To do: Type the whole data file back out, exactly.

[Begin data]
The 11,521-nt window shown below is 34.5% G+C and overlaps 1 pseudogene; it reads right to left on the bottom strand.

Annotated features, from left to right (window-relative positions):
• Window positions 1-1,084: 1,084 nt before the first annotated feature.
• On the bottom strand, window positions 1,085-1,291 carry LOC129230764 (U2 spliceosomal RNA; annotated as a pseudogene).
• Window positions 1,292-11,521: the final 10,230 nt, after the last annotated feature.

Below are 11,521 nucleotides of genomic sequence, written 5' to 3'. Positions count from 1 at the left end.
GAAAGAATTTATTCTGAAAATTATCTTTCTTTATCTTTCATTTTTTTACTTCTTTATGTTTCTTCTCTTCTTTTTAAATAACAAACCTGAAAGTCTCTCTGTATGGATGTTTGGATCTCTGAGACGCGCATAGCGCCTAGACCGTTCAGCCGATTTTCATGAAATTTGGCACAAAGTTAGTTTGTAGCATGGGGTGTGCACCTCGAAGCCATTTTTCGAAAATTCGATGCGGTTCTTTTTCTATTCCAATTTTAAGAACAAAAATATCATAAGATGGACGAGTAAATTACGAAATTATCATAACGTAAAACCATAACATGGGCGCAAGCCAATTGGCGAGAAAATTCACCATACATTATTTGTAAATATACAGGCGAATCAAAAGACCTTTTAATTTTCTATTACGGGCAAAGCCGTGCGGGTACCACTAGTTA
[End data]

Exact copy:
The 11,521-nt window shown below is 34.5% G+C and overlaps 1 pseudogene; it reads right to left on the bottom strand.

Annotated features, from left to right (window-relative positions):
• Window positions 1-1,084: 1,084 nt before the first annotated feature.
• On the bottom strand, window positions 1,085-1,291 carry LOC129230764 (U2 spliceosomal RNA; annotated as a pseudogene).
• Window positions 1,292-11,521: the final 10,230 nt, after the last annotated feature.

Below are 11,521 nucleotides of genomic sequence, written 5' to 3'. Positions count from 1 at the left end.
GAAAGAATTTATTCTGAAAATTATCTTTCTTTATCTTTCATTTTTTTACTTCTTTATGTTTCTTCTCTTCTTTTTAAATAACAAACCTGAAAGTCTCTCTGTATGGATGTTTGGATCTCTGAGACGCGCATAGCGCCTAGACCGTTCAGCCGATTTTCATGAAATTTGGCACAAAGTTAGTTTGTAGCATGGGGTGTGCACCTCGAAGCCATTTTTCGAAAATTCGATGCGGTTCTTTTTCTATTCCAATTTTAAGAACAAAAATATCATAAGATGGACGAGTAAATTACGAAATTATCATAACGTAAAACCATAACATGGGCGCAAGCCAATTGGCGAGAAAATTCACCATACATTATTTGTAAATATACAGGCGAATCAAAAGACCTTTTAATTTTCTATTACGGGCAAAGCCGTGCGGGTACCACTAGTTA